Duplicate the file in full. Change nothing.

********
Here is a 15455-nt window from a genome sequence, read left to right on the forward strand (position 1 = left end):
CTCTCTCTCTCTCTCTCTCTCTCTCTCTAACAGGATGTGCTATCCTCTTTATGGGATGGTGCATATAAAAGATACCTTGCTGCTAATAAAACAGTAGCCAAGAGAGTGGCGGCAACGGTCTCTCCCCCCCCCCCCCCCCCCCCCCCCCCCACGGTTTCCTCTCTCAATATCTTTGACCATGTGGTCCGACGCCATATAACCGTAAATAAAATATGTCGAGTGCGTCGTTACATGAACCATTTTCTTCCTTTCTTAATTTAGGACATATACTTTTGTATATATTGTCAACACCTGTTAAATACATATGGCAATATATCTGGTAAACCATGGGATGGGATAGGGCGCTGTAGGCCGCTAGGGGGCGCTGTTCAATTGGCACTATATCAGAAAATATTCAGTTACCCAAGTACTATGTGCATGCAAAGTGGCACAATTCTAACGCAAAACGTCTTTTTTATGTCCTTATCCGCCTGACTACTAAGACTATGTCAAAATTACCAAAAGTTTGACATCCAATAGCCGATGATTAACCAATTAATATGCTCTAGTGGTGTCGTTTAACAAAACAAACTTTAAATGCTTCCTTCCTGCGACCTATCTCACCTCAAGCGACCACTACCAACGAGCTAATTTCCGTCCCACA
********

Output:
Here is a 15455-nt window from a genome sequence, read left to right on the forward strand (position 1 = left end):
CTCTCTCTCTCTCTCTCTCTCTCTCTCTAACAGGATGTGCTATCCTCTTTATGGGATGGTGCATATAAAAGATACCTTGCTGCTAATAAAACAGTAGCCAAGAGAGTGGCGGCAACGGTCTCTCCCCCCCCCCCCCCCCCCCCCCCCCCCACGGTTTCCTCTCTCAATATCTTTGACCATGTGGTCCGACGCCATATAACCGTAAATAAAATATGTCGAGTGCGTCGTTACATGAACCATTTTCTTCCTTTCTTAATTTAGGACATATACTTTTGTATATATTGTCAACACCTGTTAAATACATATGGCAATATATCTGGTAAACCATGGGATGGGATAGGGCGCTGTAGGCCGCTAGGGGGCGCTGTTCAATTGGCACTATATCAGAAAATATTCAGTTACCCAAGTACTATGTGCATGCAAAGTGGCACAATTCTAACGCAAAACGTCTTTTTTATGTCCTTATCCGCCTGACTACTAAGACTATGTCAAAATTACCAAAAGTTTGACATCCAATAGCCGATGATTAACCAATTAATATGCTCTAGTGGTGTCGTTTAACAAAACAAACTTTAAATGCTTCCTTCCTGCGACCTATCTCACCTCAAGCGACCACTACCAACGAGCTAATTTCCGTCCCACA